“Papa, we’re tired and hungry. Can we get a snack?”

Sunday, August 12, 2007

The bugs are back in town, the bugs are back in town…

We discovered lice on the kids again this morning.


It figures that we would find this out just as we were getting ready to leave for a family reunion. We ended up over an hour late because we needed to drop everything and go through both girls’ hair with the fine tooth comb.

How is it possible that those bugs managed to survive, anyway??! It’s not like we weren’t thorough. We cleaned their bedding and clothes. We treated their hair with Nix (which we think was the source of SiSi’s illness a couple of weeks ago), and checked their hair every day for a week. We took care of them! Dammit!

Well, we will not allow them to come back a third time, that’s for sure. The thing about it is that we can’t really use the Nix anymore, at least not on SiSi. It's just not worth the chance of having a pukesick child in the house for another week like that. We decided to try a more gentle method this time.

The girls went to bed tonight in shower caps, with heads covered in mayonnaise. We’ll shower them in the morning and comb the crap out of their hair. We’ll investigate another application of something in a week or so. We’ll do a lot of laundry--in HAWT hot water. We will root out the buggers and we will destroy them. Not very buddhist sounding, is this? Yeah, well, Buddha didn’t have head lice. He didn’t have any hair (at least, not in the Chinese version). If he did, he’d undoubtedly have amended the rule a little bit. Fucking bugs.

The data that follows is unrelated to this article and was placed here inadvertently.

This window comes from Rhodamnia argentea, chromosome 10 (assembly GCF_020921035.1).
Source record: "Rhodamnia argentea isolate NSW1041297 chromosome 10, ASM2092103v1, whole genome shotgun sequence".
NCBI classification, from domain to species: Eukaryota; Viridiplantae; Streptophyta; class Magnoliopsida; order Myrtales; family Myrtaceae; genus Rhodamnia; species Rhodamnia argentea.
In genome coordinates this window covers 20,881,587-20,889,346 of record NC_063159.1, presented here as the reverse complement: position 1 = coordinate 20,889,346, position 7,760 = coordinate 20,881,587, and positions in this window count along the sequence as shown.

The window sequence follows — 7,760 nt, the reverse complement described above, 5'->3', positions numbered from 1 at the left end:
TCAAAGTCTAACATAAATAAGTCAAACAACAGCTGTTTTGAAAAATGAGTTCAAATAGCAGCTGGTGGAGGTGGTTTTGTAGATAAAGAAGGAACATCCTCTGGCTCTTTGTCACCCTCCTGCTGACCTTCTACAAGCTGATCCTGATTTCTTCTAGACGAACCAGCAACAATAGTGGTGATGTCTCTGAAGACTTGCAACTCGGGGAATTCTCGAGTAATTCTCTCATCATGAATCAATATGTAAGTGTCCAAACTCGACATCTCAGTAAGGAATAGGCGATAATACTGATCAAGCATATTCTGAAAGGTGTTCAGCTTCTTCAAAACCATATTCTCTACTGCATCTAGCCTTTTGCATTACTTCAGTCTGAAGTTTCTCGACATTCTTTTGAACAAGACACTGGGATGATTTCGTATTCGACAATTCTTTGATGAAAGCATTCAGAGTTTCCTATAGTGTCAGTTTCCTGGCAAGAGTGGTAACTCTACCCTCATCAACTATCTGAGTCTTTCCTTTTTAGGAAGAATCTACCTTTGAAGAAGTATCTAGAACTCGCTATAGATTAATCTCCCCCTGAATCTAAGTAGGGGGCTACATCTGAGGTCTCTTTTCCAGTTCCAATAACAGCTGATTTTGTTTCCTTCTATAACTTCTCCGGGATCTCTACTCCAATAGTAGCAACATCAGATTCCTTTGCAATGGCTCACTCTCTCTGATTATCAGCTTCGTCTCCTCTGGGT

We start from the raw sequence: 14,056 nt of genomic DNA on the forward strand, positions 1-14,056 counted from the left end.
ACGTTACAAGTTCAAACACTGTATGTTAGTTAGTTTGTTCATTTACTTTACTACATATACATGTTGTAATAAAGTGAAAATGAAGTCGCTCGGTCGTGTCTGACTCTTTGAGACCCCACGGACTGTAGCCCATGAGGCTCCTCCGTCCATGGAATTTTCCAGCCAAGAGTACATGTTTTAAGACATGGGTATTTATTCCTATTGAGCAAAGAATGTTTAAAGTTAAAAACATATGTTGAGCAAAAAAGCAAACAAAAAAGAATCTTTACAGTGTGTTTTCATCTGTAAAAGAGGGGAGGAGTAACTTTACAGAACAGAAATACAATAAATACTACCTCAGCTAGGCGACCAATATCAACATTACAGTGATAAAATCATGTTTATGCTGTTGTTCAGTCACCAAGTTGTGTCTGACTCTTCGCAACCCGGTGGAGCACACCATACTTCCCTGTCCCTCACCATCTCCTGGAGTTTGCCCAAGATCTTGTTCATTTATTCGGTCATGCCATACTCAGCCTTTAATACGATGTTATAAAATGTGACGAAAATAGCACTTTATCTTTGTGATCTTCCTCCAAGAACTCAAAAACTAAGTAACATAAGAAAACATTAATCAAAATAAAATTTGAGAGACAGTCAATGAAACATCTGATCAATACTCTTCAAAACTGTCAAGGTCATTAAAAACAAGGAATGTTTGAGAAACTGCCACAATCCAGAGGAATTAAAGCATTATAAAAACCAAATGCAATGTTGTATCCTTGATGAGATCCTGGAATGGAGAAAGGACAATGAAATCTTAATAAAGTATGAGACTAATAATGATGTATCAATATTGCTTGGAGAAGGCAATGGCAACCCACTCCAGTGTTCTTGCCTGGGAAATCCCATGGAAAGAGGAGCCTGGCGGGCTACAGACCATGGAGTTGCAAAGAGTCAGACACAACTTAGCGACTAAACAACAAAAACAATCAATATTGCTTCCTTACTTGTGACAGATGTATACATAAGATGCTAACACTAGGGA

Saturday, August 11, 2007

Home Improvement Day

Today, Wifeness and I are going to paint and repair the porch. This, on its own, is not terribly challenging, but the children are around and this adds a special twist to everything like this we try to do. To illustrate this, I offer the following example: